Human connection


I recently served as a judge for the Kentucky Press Association’s writing contest. It was enjoyable reading the work of my peers in another state–enjoyable and thought provoking and a little motivational really. Then came the hard part–the actual judging and having to rate them in order of my preference. That was tough, just picking the top three and putting them in order.
But all that reading made me think a bit more about my own writing and what I like to write about most for the newspaper. Certainly it’s kind of a rush to be on the cutting edge of the news and to share that with readers. Discovering something that’s been covered up and bringing it out into the light for the public to digest brings a certain satisfaction. Digging into a story and doing a little detective work to find the heart of the story can be fun.
But after a little soul searching, I realized my favorite thing isn’t actually the writing. Sometimes the writing itself can be a burden.
My favorite part is talking to people, one-on-one and really getting to know them and hearing their story. I love asking questions and building a bond with another human being and figuring out what makes them tick–what brings them joy, how they became the person they are now, what they dream of for their future, and all of that really human stuff. It’s about the connection to other people for me.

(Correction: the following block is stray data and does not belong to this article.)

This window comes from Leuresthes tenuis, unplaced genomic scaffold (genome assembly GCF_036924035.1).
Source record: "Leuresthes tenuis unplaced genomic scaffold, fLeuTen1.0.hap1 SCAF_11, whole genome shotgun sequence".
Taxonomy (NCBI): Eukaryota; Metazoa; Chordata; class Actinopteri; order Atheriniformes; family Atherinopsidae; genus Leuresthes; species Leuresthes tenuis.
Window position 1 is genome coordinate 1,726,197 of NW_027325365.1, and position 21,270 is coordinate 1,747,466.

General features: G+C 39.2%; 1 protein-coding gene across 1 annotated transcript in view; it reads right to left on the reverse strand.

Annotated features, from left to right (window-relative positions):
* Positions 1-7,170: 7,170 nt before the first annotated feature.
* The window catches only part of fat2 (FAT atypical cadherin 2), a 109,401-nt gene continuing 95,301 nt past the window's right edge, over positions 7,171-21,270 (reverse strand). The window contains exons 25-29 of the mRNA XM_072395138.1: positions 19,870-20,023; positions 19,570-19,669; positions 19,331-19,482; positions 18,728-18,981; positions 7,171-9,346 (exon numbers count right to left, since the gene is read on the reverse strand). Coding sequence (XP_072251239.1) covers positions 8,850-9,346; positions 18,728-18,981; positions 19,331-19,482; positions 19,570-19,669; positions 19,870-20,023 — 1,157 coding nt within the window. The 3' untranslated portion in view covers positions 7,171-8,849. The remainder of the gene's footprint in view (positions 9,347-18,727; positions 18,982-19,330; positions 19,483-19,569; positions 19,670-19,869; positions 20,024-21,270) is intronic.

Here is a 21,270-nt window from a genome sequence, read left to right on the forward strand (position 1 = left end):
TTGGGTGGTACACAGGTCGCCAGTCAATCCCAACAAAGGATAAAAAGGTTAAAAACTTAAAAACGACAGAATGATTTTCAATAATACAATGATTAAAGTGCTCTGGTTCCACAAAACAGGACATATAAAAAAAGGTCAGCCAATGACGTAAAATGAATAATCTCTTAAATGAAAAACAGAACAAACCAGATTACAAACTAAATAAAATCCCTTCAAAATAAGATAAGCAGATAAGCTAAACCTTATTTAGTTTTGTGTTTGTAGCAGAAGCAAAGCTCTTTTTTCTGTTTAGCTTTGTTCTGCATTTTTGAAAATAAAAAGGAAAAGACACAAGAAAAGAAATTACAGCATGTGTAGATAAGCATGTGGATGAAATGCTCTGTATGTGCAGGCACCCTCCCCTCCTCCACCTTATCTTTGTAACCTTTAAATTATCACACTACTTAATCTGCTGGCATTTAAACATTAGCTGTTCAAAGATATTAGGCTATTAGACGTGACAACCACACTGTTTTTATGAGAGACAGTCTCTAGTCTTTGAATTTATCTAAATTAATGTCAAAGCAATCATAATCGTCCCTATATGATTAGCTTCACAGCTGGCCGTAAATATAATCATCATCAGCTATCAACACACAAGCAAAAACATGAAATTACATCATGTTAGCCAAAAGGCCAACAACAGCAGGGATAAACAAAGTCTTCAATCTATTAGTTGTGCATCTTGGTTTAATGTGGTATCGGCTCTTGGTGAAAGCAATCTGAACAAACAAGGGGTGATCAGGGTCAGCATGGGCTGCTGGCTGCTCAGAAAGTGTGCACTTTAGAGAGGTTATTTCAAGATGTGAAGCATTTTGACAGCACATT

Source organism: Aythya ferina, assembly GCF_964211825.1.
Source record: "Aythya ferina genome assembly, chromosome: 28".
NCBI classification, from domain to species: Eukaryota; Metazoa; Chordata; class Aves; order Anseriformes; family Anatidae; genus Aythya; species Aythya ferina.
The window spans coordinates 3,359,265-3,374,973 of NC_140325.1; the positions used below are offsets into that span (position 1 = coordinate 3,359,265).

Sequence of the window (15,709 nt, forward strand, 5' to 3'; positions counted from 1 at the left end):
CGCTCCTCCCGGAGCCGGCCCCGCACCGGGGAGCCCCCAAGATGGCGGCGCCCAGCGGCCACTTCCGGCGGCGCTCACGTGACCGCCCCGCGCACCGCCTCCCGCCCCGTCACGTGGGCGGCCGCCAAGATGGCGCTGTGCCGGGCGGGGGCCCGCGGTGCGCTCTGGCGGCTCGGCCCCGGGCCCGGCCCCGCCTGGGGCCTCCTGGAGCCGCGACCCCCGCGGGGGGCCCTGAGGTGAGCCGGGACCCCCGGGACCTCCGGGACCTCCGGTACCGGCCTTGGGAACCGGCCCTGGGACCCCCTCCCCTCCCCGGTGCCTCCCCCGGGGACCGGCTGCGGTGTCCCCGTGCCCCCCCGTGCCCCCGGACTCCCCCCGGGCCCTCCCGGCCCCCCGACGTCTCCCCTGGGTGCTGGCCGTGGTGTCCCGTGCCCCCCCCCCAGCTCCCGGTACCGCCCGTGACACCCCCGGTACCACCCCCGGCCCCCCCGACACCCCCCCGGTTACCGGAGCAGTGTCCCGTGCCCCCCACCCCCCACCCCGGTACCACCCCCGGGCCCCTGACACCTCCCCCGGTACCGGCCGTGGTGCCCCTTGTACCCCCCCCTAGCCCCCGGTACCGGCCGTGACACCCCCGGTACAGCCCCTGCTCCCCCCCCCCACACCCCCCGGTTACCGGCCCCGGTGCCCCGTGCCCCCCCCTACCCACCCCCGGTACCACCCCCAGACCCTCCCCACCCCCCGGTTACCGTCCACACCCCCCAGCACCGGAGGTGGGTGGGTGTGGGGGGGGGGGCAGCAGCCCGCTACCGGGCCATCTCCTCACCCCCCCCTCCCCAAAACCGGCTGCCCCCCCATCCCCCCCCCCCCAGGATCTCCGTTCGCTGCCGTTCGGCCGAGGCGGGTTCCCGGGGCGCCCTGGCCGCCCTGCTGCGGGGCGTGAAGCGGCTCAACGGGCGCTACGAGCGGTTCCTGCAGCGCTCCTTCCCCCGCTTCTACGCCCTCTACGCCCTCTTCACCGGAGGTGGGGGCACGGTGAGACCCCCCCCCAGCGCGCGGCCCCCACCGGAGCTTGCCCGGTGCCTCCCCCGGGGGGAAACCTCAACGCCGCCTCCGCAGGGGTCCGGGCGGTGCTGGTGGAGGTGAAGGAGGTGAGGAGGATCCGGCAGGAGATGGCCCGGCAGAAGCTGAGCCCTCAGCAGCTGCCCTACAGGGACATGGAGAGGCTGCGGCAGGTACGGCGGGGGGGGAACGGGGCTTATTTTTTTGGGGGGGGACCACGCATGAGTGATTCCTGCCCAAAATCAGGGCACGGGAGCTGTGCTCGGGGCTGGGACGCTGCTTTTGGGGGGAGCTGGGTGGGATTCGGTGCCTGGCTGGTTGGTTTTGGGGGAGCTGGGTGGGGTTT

The writing? Well, sometimes that’s the hardest part of all. How do I distill the time I spent with that person and the connection I made with them into an article or a story of 500 or even 1,000 words. How do I do justice to them and what they’re doing with my writing?
You might be surprised to learn I’m really an introvert. It takes some measure of fortitude and a good cup of coffee to blast me out of my home-office comfort zone and out into the “real world” to report on what’s happening out there. In a crowd, I feel lonely, until I connect with one person and we talk about something that is actually meaningful. Meetings are tedious because I’d rather sit with one person and ask questions to get to the heart of the matter.
Human connection. That’s what it’s really all about for me.
When I break out of my introverted shell, to discover a personal connection to another human being, it feeds my soul.
And isn’t that what the world needs more of these days?

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